Another thing that was important to me within this past year was physical health. I was overweight for most of my entire life because I personally just didn’t care to put the time into being healthy. After I shattered my kneecap playing ice hockey, I could never stick to a solid routine, so that was something I definitely aimed towards. I started running a lot more and fell in love with it all over again. I started eating healthy, drinking a gallon of water a day and focusing on being the healthiest me I could be. Again, I have a feeling this is something that wouldn’t have happened if I had jumped straight into classes.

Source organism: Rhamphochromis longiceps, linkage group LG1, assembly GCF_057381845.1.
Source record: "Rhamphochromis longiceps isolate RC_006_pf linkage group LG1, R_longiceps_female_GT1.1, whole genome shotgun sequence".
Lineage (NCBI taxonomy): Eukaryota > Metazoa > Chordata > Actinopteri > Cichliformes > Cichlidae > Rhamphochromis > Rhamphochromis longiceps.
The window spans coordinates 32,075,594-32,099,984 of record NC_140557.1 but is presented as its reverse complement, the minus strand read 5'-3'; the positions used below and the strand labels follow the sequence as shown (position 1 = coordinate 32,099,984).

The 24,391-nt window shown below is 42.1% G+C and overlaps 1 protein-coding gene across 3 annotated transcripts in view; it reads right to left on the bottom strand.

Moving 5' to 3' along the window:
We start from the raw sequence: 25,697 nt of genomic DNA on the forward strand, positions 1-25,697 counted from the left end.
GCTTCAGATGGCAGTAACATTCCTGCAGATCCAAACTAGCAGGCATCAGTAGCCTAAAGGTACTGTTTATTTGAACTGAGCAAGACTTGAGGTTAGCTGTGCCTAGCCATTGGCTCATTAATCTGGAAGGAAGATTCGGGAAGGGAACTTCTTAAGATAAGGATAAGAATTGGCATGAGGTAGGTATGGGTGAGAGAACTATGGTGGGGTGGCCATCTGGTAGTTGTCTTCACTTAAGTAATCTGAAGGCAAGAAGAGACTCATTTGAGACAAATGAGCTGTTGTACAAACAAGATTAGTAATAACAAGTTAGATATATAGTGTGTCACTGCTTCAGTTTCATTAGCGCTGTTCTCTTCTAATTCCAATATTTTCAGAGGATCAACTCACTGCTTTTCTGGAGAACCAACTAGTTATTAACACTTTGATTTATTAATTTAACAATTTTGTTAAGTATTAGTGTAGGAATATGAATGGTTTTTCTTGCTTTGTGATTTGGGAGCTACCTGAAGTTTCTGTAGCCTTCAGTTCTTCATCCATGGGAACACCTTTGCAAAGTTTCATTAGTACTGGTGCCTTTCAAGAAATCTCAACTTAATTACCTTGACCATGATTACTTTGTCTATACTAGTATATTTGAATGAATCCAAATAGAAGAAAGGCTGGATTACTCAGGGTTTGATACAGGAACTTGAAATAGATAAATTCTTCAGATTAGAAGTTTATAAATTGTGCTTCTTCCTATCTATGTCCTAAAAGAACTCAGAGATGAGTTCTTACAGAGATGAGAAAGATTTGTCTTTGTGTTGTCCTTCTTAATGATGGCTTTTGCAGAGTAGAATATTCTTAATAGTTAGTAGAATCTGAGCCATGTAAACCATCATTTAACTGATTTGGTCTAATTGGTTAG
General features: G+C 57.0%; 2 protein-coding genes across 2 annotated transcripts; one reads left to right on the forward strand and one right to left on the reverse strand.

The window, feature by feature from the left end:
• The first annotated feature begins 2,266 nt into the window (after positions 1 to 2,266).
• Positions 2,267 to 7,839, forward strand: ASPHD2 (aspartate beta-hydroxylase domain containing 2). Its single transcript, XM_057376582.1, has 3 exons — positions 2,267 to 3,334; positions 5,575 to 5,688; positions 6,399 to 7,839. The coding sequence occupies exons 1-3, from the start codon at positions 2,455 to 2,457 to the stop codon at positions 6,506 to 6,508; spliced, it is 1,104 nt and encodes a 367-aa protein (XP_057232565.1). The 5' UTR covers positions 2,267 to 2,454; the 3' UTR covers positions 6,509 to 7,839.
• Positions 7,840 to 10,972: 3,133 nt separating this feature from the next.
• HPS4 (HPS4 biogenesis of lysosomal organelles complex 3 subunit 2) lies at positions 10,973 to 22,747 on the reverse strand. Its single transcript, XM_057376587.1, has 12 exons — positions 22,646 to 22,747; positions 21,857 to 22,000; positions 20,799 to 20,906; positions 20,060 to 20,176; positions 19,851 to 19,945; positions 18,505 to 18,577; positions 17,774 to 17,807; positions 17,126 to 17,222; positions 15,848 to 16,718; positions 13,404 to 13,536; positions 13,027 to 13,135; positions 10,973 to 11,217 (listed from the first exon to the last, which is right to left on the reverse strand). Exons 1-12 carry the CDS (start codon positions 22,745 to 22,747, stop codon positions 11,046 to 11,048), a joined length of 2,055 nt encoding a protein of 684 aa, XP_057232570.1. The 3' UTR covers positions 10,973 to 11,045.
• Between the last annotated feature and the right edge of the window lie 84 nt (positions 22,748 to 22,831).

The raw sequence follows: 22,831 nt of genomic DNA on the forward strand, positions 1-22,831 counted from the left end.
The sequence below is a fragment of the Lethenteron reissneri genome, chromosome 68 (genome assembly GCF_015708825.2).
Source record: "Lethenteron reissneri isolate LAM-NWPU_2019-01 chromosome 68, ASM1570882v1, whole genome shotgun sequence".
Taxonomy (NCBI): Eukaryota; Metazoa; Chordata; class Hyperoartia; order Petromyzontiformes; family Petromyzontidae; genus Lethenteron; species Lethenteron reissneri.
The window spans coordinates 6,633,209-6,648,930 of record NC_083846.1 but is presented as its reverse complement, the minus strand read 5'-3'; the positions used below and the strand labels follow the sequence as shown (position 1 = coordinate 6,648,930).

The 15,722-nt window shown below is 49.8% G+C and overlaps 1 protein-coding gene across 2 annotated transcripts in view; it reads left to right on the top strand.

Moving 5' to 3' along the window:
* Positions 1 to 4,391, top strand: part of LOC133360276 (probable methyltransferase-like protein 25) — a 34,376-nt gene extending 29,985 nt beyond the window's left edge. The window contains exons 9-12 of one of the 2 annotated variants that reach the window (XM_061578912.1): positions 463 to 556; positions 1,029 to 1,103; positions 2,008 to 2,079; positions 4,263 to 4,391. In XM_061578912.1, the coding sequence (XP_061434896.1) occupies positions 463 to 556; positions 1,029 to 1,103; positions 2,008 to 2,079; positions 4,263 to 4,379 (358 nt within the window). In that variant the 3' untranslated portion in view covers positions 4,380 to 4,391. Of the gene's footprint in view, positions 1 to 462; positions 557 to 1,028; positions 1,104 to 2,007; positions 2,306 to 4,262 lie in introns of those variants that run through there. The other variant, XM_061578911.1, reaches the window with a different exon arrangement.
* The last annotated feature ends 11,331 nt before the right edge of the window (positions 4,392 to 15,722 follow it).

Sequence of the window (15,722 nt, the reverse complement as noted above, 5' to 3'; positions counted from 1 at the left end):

I went through many phases career-wise during my gap year, too. At the beginning, when I was right out of high school, I wanted to be a psychologist. I had an entire plan jotted down. That quickly changed to a writer, something I’ve always been good at and always seem to go back to. That quickly developed into a screenwriter, only to then become a filmmaker, right back to writer. Now, I did go through a phase for a hot minute when I was interested in filmmaking where I was doubting the option of university. Eventually, I realized that was only a phase and I came to my senses. I came down to what I really wanted to do towards the end of the gap year: public relations, journalism, and writing. Often I wonder if I had chosen to jump into university if I’d be stuck in a filmmaking program I never truly wanted to be in, or if I’d be going into my third year of college with credits going towards a psychology degree that I would decide not to get.